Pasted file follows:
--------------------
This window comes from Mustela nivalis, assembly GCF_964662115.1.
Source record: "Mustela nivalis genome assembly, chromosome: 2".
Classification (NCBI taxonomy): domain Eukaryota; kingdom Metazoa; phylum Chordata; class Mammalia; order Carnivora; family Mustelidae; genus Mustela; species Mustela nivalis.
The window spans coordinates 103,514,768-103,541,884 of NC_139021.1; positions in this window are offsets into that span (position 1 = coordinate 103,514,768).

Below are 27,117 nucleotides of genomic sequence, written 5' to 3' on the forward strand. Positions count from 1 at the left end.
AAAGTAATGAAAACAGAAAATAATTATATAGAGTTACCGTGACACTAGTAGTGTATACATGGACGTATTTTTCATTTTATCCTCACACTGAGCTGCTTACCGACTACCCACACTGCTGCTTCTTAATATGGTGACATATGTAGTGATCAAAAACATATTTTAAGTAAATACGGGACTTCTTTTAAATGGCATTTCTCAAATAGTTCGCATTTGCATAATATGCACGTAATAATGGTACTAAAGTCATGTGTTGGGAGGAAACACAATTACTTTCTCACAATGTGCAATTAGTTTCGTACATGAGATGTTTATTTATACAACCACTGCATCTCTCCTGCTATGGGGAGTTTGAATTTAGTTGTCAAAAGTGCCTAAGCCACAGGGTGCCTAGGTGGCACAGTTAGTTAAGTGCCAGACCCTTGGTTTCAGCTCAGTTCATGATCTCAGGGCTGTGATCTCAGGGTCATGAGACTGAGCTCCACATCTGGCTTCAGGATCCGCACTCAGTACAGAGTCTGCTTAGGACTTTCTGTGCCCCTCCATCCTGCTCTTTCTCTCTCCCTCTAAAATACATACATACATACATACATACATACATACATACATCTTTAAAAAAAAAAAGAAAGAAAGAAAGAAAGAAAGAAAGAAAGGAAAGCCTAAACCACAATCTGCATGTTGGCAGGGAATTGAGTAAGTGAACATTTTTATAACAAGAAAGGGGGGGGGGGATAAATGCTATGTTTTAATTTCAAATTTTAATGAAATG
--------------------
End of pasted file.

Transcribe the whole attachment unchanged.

This window comes from Mustela nivalis, assembly GCF_964662115.1.
Source record: "Mustela nivalis genome assembly, chromosome: 2".
Classification (NCBI taxonomy): domain Eukaryota; kingdom Metazoa; phylum Chordata; class Mammalia; order Carnivora; family Mustelidae; genus Mustela; species Mustela nivalis.
The window spans coordinates 103,514,768-103,541,884 of NC_139021.1; positions in this window are offsets into that span (position 1 = coordinate 103,514,768).

Below are 27,117 nucleotides of genomic sequence, written 5' to 3' on the forward strand. Positions count from 1 at the left end.
AAAGTAATGAAAACAGAAAATAATTATATAGAGTTACCGTGACACTAGTAGTGTATACATGGACGTATTTTTCATTTTATCCTCACACTGAGCTGCTTACCGACTACCCACACTGCTGCTTCTTAATATGGTGACATATGTAGTGATCAAAAACATATTTTAAGTAAATACGGGACTTCTTTTAAATGGCATTTCTCAAATAGTTCGCATTTGCATAATATGCACGTAATAATGGTACTAAAGTCATGTGTTGGGAGGAAACACAATTACTTTCTCACAATGTGCAATTAGTTTCGTACATGAGATGTTTATTTATACAACCACTGCATCTCTCCTGCTATGGGGAGTTTGAATTTAGTTGTCAAAAGTGCCTAAGCCACAGGGTGCCTAGGTGGCACAGTTAGTTAAGTGCCAGACCCTTGGTTTCAGCTCAGTTCATGATCTCAGGGCTGTGATCTCAGGGTCATGAGACTGAGCTCCACATCTGGCTTCAGGATCCGCACTCAGTACAGAGTCTGCTTAGGACTTTCTGTGCCCCTCCATCCTGCTCTTTCTCTCTCCCTCTAAAATACATACATACATACATACATACATACATACATACATCTTTAAAAAAAAAAAGAAAGAAAGAAAGAAAGAAAGAAAGAAAGGAAAGCCTAAACCACAATCTGCATGTTGGCAGGGAATTGAGTAAGTGAACATTTTTATAACAAGAAAGGGGGGGGGGGATAAATGCTATGTTTTAATTTCAAATTTTAATGAAATG